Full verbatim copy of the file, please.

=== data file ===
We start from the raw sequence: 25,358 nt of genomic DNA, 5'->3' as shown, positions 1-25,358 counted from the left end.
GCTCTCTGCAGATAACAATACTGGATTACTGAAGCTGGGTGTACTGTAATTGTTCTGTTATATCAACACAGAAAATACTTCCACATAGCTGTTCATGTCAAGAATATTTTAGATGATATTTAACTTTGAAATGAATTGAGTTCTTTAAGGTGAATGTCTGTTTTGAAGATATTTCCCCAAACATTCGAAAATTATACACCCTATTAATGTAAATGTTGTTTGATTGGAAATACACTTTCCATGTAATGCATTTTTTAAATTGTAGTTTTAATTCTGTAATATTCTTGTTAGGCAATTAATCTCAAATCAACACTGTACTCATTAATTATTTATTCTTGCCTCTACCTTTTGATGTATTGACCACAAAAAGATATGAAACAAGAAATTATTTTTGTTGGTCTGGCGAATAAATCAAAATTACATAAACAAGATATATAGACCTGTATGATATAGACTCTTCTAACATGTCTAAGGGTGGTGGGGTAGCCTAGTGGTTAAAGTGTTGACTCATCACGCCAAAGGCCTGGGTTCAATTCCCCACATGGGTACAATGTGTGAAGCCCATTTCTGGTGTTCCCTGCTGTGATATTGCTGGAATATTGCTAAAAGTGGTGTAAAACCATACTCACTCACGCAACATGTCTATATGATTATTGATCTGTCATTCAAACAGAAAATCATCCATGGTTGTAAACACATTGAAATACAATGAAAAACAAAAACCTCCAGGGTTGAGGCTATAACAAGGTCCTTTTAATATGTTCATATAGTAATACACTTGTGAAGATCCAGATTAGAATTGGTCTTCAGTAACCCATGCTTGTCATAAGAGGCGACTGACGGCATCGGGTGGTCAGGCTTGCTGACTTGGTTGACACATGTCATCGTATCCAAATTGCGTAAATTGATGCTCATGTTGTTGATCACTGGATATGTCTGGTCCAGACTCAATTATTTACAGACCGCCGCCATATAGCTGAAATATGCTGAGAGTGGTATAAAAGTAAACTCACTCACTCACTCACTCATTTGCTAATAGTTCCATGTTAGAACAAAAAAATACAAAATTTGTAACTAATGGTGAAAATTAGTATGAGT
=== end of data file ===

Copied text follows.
We start from the raw sequence: 25,358 nt of genomic DNA, 5'->3' as shown, positions 1-25,358 counted from the left end.
GCTCTCTGCAGATAACAATACTGGATTACTGAAGCTGGGTGTACTGTAATTGTTCTGTTATATCAACACAGAAAATACTTCCACATAGCTGTTCATGTCAAGAATATTTTAGATGATATTTAACTTTGAAATGAATTGAGTTCTTTAAGGTGAATGTCTGTTTTGAAGATATTTCCCCAAACATTCGAAAATTATACACCCTATTAATGTAAATGTTGTTTGATTGGAAATACACTTTCCATGTAATGCATTTTTTAAATTGTAGTTTTAATTCTGTAATATTCTTGTTAGGCAATTAATCTCAAATCAACACTGTACTCATTAATTATTTATTCTTGCCTCTACCTTTTGATGTATTGACCACAAAAAGATATGAAACAAGAAATTATTTTTGTTGGTCTGGCGAATAAATCAAAATTACATAAACAAGATATATAGACCTGTATGATATAGACTCTTCTAACATGTCTAAGGGTGGTGGGGTAGCCTAGTGGTTAAAGTGTTGACTCATCACGCCAAAGGCCTGGGTTCAATTCCCCACATGGGTACAATGTGTGAAGCCCATTTCTGGTGTTCCCTGCTGTGATATTGCTGGAATATTGCTAAAAGTGGTGTAAAACCATACTCACTCACGCAACATGTCTATATGATTATTGATCTGTCATTCAAACAGAAAATCATCCATGGTTGTAAACACATTGAAATACAATGAAAAACAAAAACCTCCAGGGTTGAGGCTATAACAAGGTCCTTTTAATATGTTCATATAGTAATACACTTGTGAAGATCCAGATTAGAATTGGTCTTCAGTAACCCATGCTTGTCATAAGAGGCGACTGACGGCATCGGGTGGTCAGGCTTGCTGACTTGGTTGACACATGTCATCGTATCCAAATTGCGTAAATTGATGCTCATGTTGTTGATCACTGGATATGTCTGGTCCAGACTCAATTATTTACAGACCGCCGCCATATAGCTGAAATATGCTGAGAGTGGTATAAAAGTAAACTCACTCACTCACTCACTCATTTGCTAATAGTTCCATGTTAGAACAAAAAAATACAAAATTTGTAACTAATGGTGAAAATTAGTATGAGT